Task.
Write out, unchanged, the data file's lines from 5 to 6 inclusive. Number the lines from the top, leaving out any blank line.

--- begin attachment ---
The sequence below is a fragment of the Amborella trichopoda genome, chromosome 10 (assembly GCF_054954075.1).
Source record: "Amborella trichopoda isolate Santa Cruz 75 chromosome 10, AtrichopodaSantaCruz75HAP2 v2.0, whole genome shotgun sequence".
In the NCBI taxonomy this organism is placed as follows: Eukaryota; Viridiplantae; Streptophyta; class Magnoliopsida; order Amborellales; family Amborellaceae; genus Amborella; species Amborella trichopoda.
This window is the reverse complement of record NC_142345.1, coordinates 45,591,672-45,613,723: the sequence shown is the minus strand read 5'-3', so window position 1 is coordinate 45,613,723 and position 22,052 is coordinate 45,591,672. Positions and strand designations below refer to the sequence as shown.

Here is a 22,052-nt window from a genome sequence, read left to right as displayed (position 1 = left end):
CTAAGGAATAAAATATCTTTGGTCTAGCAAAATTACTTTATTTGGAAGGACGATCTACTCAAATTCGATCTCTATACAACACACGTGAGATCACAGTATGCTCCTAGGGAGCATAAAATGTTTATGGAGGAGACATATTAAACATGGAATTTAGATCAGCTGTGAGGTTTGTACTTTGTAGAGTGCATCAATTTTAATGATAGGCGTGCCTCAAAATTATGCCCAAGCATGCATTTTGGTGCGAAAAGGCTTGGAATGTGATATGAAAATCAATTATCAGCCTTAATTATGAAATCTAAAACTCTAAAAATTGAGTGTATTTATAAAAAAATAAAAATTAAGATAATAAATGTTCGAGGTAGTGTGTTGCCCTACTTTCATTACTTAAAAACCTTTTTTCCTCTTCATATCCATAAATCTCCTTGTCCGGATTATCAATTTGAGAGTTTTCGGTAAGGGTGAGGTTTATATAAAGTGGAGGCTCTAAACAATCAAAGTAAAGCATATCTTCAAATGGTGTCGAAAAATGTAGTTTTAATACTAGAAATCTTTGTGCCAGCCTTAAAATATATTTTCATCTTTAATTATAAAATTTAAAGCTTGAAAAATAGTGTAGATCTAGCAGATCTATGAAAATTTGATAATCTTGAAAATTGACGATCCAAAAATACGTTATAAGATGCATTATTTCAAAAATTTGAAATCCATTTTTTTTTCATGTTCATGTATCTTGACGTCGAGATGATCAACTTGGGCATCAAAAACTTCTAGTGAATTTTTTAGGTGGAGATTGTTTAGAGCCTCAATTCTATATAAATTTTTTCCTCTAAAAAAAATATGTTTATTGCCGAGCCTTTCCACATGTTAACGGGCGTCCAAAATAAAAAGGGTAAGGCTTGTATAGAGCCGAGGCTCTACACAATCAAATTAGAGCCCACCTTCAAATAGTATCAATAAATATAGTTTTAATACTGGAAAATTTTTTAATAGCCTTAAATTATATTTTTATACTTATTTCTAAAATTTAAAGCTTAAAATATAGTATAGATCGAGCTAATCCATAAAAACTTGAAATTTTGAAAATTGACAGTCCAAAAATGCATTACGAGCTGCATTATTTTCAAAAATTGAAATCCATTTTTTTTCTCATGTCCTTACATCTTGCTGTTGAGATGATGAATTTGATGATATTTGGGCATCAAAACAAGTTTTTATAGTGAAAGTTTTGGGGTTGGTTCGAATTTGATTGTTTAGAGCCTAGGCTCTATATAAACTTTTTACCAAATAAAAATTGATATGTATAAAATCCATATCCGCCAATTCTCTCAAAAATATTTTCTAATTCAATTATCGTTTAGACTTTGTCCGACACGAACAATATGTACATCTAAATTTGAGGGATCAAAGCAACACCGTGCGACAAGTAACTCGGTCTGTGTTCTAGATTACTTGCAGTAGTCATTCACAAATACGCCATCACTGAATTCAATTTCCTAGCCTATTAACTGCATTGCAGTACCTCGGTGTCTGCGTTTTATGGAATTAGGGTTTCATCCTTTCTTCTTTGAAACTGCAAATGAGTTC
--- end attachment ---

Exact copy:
Here is a 22,052-nt window from a genome sequence, read left to right as displayed (position 1 = left end):
CTAAGGAATAAAATATCTTTGGTCTAGCAAAATTACTTTATTTGGAAGGACGATCTACTCAAATTCGATCTCTATACAACACACGTGAGATCACAGTATGCTCCTAGGGAGCATAAAATGTTTATGGAGGAGACATATTAAACATGGAATTTAGATCAGCTGTGAGGTTTGTACTTTGTAGAGTGCATCAATTTTAATGATAGGCGTGCCTCAAAATTATGCCCAAGCATGCATTTTGGTGCGAAAAGGCTTGGAATGTGATATGAAAATCAATTATCAGCCTTAATTATGAAATCTAAAACTCTAAAAATTGAGTGTATTTATAAAAAAATAAAAATTAAGATAATAAATGTTCGAGGTAGTGTGTTGCCCTACTTTCATTACTTAAAAACCTTTTTTCCTCTTCATATCCATAAATCTCCTTGTCCGGATTATCAATTTGAGAGTTTTCGGTAAGGGTGAGGTTTATATAAAGTGGAGGCTCTAAACAATCAAAGTAAAGCATATCTTCAAATGGTGTCGAAAAATGTAGTTTTAATACTAGAAATCTTTGTGCCAGCCTTAAAATATATTTTCATCTTTAATTATAAAATTTAAAGCTTGAAAAATAGTGTAGATCTAGCAGATCTATGAAAATTTGATAATCTTGAAAATTGACGATCCAAAAATACGTTATAAGATGCATTATTTCAAAAATTTGAAATCCATTTTTTTTTCATGTTCATGTATCTTGACGTCGAGATGATCAACTTGGGCATCAAAAACTTCTAGTGAATTTTTTAGGTGGAGATTGTTTAGAGCCTCAATTCTATATAAATTTTTTCCTCTAAAAAAAATATGTTTATTGCCGAGCCTTTCCACATGTTAACGGGCGTCCAAAATAAAAAGGGTAAGGCTTGTATAGAGCCGAGGCTCTACACAATCAAATTAGAGCCCACCTTCAAATAGTATCAATAAATATAGTTTTAATACTGGAAAATTTTTTAATAGCCTTAAATTATATTTTTATACTTATTTCTAAAATTTAAAGCTTAAAATATAGTATAGATCGAGCTAATCCATAAAAACTTGAAATTTTGAAAATTGACAGTCCAAAAATGCATTACGAGCTGCATTATTTTCAAAAATTGAAATCCATTTTTTTTCTCATGTCCTTACATCTTGCTGTTGAGATGATGAATTTGATGATATTTGGGCATCAAAACAAGTTTTTATAGTGAAAGTTTTGGGGTTGGTTCGAATTTGATTGTTTAGAGCCTAGGCTCTATATAAACTTTTTACCAAATAAAAATTGATATGTATAAAATCCATATCCGCCAATTCTCTCAAAAATATTTTCTAATTCAATTATCGTTTAGACTTTGTCCGACACGAACAATATGTACATCTAAATTTGAGGGATCAAAGCAACACCGTGCGACAAGTAACTCGGTCTGTGTTCTAGATTACTTGCAGTAGTCATTCACAAATACGCCATCACTGAATTCAATTTCCTAGCCTATTAACTGCATTGCAGTACCTCGGTGTCTGCGTTTTATGGAATTAGGGTTTCATCCTTTCTTCTTTGAAACTGCAAATGAGTTC